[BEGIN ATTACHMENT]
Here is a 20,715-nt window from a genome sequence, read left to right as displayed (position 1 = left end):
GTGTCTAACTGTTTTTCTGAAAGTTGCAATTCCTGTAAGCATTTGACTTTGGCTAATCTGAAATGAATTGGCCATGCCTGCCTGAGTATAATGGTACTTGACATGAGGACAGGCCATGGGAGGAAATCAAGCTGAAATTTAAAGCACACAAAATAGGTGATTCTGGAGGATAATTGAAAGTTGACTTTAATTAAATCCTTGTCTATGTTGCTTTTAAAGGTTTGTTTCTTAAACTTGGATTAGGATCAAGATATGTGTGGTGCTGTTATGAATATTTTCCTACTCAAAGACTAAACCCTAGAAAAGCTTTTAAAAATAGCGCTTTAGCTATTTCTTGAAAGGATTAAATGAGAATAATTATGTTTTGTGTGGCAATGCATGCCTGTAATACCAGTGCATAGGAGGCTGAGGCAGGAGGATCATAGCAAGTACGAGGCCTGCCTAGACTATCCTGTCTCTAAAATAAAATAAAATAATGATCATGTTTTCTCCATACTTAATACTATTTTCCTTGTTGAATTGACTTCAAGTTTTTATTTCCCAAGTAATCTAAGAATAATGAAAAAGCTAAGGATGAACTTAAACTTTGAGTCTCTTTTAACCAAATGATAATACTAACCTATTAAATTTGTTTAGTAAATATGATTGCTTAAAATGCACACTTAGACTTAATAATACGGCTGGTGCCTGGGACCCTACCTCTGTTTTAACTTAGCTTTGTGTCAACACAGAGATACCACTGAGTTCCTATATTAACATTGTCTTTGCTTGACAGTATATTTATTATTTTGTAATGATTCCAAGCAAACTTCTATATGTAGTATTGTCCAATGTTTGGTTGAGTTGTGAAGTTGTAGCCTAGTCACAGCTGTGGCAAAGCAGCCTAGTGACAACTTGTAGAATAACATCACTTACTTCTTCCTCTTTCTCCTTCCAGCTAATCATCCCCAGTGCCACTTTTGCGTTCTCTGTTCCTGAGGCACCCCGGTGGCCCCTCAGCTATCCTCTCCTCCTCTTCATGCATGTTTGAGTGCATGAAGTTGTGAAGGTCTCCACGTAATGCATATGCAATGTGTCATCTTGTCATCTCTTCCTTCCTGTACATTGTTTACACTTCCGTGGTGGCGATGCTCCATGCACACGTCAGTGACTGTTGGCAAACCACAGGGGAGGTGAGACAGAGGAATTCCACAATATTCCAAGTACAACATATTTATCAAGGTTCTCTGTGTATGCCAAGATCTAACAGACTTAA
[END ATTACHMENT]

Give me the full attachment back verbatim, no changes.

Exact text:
Here is a 20,715-nt window from a genome sequence, read left to right as displayed (position 1 = left end):
GTGTCTAACTGTTTTTCTGAAAGTTGCAATTCCTGTAAGCATTTGACTTTGGCTAATCTGAAATGAATTGGCCATGCCTGCCTGAGTATAATGGTACTTGACATGAGGACAGGCCATGGGAGGAAATCAAGCTGAAATTTAAAGCACACAAAATAGGTGATTCTGGAGGATAATTGAAAGTTGACTTTAATTAAATCCTTGTCTATGTTGCTTTTAAAGGTTTGTTTCTTAAACTTGGATTAGGATCAAGATATGTGTGGTGCTGTTATGAATATTTTCCTACTCAAAGACTAAACCCTAGAAAAGCTTTTAAAAATAGCGCTTTAGCTATTTCTTGAAAGGATTAAATGAGAATAATTATGTTTTGTGTGGCAATGCATGCCTGTAATACCAGTGCATAGGAGGCTGAGGCAGGAGGATCATAGCAAGTACGAGGCCTGCCTAGACTATCCTGTCTCTAAAATAAAATAAAATAATGATCATGTTTTCTCCATACTTAATACTATTTTCCTTGTTGAATTGACTTCAAGTTTTTATTTCCCAAGTAATCTAAGAATAATGAAAAAGCTAAGGATGAACTTAAACTTTGAGTCTCTTTTAACCAAATGATAATACTAACCTATTAAATTTGTTTAGTAAATATGATTGCTTAAAATGCACACTTAGACTTAATAATACGGCTGGTGCCTGGGACCCTACCTCTGTTTTAACTTAGCTTTGTGTCAACACAGAGATACCACTGAGTTCCTATATTAACATTGTCTTTGCTTGACAGTATATTTATTATTTTGTAATGATTCCAAGCAAACTTCTATATGTAGTATTGTCCAATGTTTGGTTGAGTTGTGAAGTTGTAGCCTAGTCACAGCTGTGGCAAAGCAGCCTAGTGACAACTTGTAGAATAACATCACTTACTTCTTCCTCTTTCTCCTTCCAGCTAATCATCCCCAGTGCCACTTTTGCGTTCTCTGTTCCTGAGGCACCCCGGTGGCCCCTCAGCTATCCTCTCCTCCTCTTCATGCATGTTTGAGTGCATGAAGTTGTGAAGGTCTCCACGTAATGCATATGCAATGTGTCATCTTGTCATCTCTTCCTTCCTGTACATTGTTTACACTTCCGTGGTGGCGATGCTCCATGCACACGTCAGTGACTGTTGGCAAACCACAGGGGAGGTGAGACAGAGGAATTCCACAATATTCCAAGTACAACATATTTATCAAGGTTCTCTGTGTATGCCAAGATCTAACAGACTTAA